| 4:38 pm on May 8, 2006 (gmt 0)|
Please define "original content". There must be 100s of copies of say the Book of Genesis, or Shakespeare's Hamlet out there. Which one is the original site? (that's a rethorical question). Don't believe the hype.
| 4:40 pm on May 8, 2006 (gmt 0)|
There is no penalty. There is a filter.
| 5:40 pm on May 8, 2006 (gmt 0)|
the question is then who is "filtered" and who is not?
| 5:42 pm on May 8, 2006 (gmt 0)|
this is a good question. At time it appears the filter is heavier internally in a site and its pages than it is with duplicate domains/sites....
| 7:24 pm on May 8, 2006 (gmt 0)|
I would concur soapy. I see only heavy dupe filters internally on sites, and not between competing sites.
I see the exact same article rank 1,2,3,4 and 5 in the genre I am in in Google, for a medium to heavy comp keyword phrase.
| 7:36 pm on May 8, 2006 (gmt 0)|
There is a filter all right, and it can drop many pages into the Supplemental Results, or back to URL-only entries, or right out of the index.
| 7:48 pm on May 8, 2006 (gmt 0)|
Whoever duplicates the content the most seems to be the winner. Usually these are companies in non-US locations that infringe on copyrights as many non-us companies do not respect copyrights nor can they write proper English.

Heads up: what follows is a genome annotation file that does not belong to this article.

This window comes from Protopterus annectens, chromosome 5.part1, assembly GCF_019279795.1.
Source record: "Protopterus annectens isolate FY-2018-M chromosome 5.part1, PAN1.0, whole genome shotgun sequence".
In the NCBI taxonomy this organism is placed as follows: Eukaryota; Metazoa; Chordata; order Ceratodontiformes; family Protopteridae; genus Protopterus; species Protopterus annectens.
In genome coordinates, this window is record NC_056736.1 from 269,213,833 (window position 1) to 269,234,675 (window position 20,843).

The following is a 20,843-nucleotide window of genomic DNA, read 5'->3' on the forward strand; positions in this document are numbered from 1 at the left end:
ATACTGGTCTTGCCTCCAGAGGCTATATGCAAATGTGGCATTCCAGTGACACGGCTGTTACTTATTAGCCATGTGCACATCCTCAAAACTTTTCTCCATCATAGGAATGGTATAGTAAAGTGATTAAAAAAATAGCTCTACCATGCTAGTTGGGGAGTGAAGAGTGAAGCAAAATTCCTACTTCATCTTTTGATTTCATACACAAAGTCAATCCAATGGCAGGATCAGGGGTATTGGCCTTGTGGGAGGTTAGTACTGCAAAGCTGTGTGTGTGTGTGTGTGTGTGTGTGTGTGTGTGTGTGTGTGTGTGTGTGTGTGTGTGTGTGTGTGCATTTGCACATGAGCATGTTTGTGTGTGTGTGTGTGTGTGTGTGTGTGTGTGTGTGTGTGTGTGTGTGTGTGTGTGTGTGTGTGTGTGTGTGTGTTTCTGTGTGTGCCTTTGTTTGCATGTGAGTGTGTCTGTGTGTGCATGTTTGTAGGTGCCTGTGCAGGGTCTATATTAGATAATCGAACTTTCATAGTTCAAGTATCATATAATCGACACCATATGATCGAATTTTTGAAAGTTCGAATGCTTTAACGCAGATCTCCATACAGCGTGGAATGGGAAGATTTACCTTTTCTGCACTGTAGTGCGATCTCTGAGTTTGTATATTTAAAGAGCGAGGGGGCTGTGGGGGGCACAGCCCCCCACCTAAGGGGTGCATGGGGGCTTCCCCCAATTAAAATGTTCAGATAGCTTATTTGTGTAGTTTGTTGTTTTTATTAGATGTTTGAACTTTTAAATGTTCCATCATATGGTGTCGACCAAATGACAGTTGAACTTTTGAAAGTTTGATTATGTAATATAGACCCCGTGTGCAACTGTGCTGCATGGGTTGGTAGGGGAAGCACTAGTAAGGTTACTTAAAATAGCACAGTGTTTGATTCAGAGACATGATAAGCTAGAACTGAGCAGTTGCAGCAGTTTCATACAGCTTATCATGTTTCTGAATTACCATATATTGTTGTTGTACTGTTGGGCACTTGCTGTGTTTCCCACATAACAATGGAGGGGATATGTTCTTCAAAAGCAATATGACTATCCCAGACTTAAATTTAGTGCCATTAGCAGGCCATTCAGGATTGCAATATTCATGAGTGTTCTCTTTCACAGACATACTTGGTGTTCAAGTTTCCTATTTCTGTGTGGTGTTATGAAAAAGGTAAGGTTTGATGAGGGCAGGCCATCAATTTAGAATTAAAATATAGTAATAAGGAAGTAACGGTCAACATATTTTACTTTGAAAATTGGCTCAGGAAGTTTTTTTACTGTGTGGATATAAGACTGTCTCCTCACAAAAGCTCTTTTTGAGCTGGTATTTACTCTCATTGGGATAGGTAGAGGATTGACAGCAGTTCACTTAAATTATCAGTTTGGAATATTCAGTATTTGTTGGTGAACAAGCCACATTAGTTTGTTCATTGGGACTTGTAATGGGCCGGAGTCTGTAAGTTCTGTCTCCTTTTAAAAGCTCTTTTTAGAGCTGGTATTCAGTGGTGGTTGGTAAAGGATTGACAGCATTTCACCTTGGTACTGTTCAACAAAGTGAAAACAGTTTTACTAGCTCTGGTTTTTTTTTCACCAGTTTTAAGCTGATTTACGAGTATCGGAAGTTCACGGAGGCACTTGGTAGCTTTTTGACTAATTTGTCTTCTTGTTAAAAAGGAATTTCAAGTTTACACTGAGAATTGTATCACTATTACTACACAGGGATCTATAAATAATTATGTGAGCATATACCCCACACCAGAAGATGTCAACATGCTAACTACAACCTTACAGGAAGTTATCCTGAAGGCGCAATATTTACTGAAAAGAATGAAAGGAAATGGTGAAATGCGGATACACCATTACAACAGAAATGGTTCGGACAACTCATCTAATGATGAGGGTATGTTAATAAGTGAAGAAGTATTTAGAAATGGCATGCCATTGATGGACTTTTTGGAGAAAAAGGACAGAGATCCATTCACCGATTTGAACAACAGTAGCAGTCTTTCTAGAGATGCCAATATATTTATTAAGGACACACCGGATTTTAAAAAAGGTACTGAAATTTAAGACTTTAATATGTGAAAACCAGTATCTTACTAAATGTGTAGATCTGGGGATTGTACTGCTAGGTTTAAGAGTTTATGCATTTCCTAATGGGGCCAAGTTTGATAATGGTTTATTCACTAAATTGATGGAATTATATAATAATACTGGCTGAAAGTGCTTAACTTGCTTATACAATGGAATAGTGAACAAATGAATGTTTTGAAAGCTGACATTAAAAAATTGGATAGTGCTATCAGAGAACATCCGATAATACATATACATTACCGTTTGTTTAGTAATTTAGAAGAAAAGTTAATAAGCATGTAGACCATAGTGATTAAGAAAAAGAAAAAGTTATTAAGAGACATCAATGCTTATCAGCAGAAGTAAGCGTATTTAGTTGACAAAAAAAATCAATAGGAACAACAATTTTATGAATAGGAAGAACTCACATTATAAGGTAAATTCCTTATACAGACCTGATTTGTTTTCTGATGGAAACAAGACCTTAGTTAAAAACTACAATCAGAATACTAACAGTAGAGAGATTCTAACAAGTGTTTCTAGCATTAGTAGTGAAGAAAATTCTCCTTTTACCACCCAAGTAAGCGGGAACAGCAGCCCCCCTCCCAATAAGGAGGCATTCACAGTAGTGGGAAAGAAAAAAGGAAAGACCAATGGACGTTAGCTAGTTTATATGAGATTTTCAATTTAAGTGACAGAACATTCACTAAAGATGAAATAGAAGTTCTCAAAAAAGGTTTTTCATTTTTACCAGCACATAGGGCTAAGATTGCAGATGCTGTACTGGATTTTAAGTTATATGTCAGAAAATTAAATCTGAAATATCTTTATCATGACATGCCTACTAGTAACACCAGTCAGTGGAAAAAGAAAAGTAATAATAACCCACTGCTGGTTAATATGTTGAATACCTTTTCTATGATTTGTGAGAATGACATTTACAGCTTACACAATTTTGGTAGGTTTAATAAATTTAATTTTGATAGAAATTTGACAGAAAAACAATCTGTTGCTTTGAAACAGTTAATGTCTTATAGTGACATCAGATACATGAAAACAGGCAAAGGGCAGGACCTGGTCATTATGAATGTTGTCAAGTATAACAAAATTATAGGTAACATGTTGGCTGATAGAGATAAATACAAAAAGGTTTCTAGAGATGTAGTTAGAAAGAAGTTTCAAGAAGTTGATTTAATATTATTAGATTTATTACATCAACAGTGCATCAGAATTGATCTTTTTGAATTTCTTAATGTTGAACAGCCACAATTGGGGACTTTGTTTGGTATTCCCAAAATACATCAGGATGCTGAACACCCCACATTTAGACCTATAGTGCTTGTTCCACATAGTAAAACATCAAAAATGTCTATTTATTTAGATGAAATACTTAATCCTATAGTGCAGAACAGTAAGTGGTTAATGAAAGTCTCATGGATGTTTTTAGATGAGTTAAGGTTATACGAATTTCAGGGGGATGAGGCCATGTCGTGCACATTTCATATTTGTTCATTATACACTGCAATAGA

If the content is syndicated by the copiers and linked back to their sites, it can eliminate the original owner.
The filters are pretty archaic, meaning they really have poor principles to go by and usually loose site of the original owners of the content that Archive.org usually has accurately.
There is no way to protect your content in Google since it uses automated penalties.
This seems to also be the Anti-Article filter, of course, since Matt Cutts posted on his blog that articles are good links, there's a multitude of low quality content and article spam with tons of content that is questionable as to who the owner is.
Solution: Devalue Article Websites, use archive.org as a priority if the content is old. No solution for newer content.
| 1:30 am on May 9, 2006 (gmt 0)|
I see this problem: if someone has good site (good rankings, good contents etc), he/she makes copies of his/her site to many another domain names, and lets imagine: when you do search for specific keywords, in first SERP are only his/her sites, competitors have no chance to get visitors from SEs. This is not only imagining, my main competitor has 4 sites with different domain names and almost same contents in first SERP and two in second SERP when searching for our keywords. How difficult to me!
| 2:00 am on May 9, 2006 (gmt 0)|
It should be regarded as duplicate content, but it isn't. I see that all the time. It goes far beyond four results in the first ten - you'll have 30 of the first 40 results all the same content for certain searches. It's the same in both G and Y.
|Whoever duplicates the content the most seems to be the winner. Usually these are companies in non-US locations that infringe on copyrights as many non-us companies do not respect copyrights nor can they write proper English. |
No scrapers or spammers in the US? That's a relief. And they speak and write proper English there, do they? You learn something new everyday...